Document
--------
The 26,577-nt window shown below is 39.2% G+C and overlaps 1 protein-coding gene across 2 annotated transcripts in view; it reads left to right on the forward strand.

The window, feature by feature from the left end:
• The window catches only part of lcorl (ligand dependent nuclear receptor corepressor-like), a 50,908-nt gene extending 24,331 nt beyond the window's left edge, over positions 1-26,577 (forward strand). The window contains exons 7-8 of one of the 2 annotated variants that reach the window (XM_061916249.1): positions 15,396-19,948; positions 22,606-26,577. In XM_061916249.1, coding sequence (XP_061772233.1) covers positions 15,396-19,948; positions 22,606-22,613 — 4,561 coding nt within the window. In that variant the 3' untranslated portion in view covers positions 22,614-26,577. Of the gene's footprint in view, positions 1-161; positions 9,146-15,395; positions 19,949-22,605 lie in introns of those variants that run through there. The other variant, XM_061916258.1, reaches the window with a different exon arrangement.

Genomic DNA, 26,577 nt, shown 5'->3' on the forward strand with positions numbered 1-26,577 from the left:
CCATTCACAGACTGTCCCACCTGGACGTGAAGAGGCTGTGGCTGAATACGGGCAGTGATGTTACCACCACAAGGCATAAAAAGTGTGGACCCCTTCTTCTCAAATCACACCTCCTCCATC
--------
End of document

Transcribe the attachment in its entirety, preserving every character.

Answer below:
The 26,577-nt window shown below is 39.2% G+C and overlaps 1 protein-coding gene across 2 annotated transcripts in view; it reads left to right on the forward strand.

The window, feature by feature from the left end:
• The window catches only part of lcorl (ligand dependent nuclear receptor corepressor-like), a 50,908-nt gene extending 24,331 nt beyond the window's left edge, over positions 1-26,577 (forward strand). The window contains exons 7-8 of one of the 2 annotated variants that reach the window (XM_061916249.1): positions 15,396-19,948; positions 22,606-26,577. In XM_061916249.1, coding sequence (XP_061772233.1) covers positions 15,396-19,948; positions 22,606-22,613 — 4,561 coding nt within the window. In that variant the 3' untranslated portion in view covers positions 22,614-26,577. Of the gene's footprint in view, positions 1-161; positions 9,146-15,395; positions 19,949-22,605 lie in introns of those variants that run through there. The other variant, XM_061916258.1, reaches the window with a different exon arrangement.

Genomic DNA, 26,577 nt, shown 5'->3' on the forward strand with positions numbered 1-26,577 from the left:
CCATTCACAGACTGTCCCACCTGGACGTGAAGAGGCTGTGGCTGAATACGGGCAGTGATGTTACCACCACAAGGCATAAAAAGTGTGGACCCCTTCTTCTCAAATCACACCTCCTCCATC